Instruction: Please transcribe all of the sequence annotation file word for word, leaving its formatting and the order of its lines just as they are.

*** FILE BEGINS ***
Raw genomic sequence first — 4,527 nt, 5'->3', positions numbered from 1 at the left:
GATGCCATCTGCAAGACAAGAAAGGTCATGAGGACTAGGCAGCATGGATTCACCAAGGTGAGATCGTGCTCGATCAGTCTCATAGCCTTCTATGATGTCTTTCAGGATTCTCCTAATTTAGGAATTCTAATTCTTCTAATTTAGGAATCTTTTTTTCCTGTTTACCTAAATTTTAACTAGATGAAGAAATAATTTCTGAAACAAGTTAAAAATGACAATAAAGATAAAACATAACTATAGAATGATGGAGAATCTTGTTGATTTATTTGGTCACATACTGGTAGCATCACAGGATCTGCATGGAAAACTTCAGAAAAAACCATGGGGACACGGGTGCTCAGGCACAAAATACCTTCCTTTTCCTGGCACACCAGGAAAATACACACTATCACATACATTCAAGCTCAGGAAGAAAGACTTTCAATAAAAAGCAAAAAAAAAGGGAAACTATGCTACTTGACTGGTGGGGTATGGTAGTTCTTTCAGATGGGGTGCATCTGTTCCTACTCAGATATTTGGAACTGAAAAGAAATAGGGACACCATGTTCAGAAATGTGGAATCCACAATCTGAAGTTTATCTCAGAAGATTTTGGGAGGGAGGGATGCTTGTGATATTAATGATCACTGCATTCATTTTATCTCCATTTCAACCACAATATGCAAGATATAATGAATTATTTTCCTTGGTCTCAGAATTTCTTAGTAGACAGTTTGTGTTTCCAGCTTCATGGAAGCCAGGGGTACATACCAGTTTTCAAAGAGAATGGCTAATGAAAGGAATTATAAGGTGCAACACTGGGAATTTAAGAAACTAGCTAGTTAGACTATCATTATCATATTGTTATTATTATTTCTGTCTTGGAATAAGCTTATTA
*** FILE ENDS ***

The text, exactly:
Raw genomic sequence first — 4,527 nt, 5'->3', positions numbered from 1 at the left:
GATGCCATCTGCAAGACAAGAAAGGTCATGAGGACTAGGCAGCATGGATTCACCAAGGTGAGATCGTGCTCGATCAGTCTCATAGCCTTCTATGATGTCTTTCAGGATTCTCCTAATTTAGGAATTCTAATTCTTCTAATTTAGGAATCTTTTTTTCCTGTTTACCTAAATTTTAACTAGATGAAGAAATAATTTCTGAAACAAGTTAAAAATGACAATAAAGATAAAACATAACTATAGAATGATGGAGAATCTTGTTGATTTATTTGGTCACATACTGGTAGCATCACAGGATCTGCATGGAAAACTTCAGAAAAAACCATGGGGACACGGGTGCTCAGGCACAAAATACCTTCCTTTTCCTGGCACACCAGGAAAATACACACTATCACATACATTCAAGCTCAGGAAGAAAGACTTTCAATAAAAAGCAAAAAAAAAGGGAAACTATGCTACTTGACTGGTGGGGTATGGTAGTTCTTTCAGATGGGGTGCATCTGTTCCTACTCAGATATTTGGAACTGAAAAGAAATAGGGACACCATGTTCAGAAATGTGGAATCCACAATCTGAAGTTTATCTCAGAAGATTTTGGGAGGGAGGGATGCTTGTGATATTAATGATCACTGCATTCATTTTATCTCCATTTCAACCACAATATGCAAGATATAATGAATTATTTTCCTTGGTCTCAGAATTTCTTAGTAGACAGTTTGTGTTTCCAGCTTCATGGAAGCCAGGGGTACATACCAGTTTTCAAAGAGAATGGCTAATGAAAGGAATTATAAGGTGCAACACTGGGAATTTAAGAAACTAGCTAGTTAGACTATCATTATCATATTGTTATTATTATTTCTGTCTTGGAATAAGCTTATTA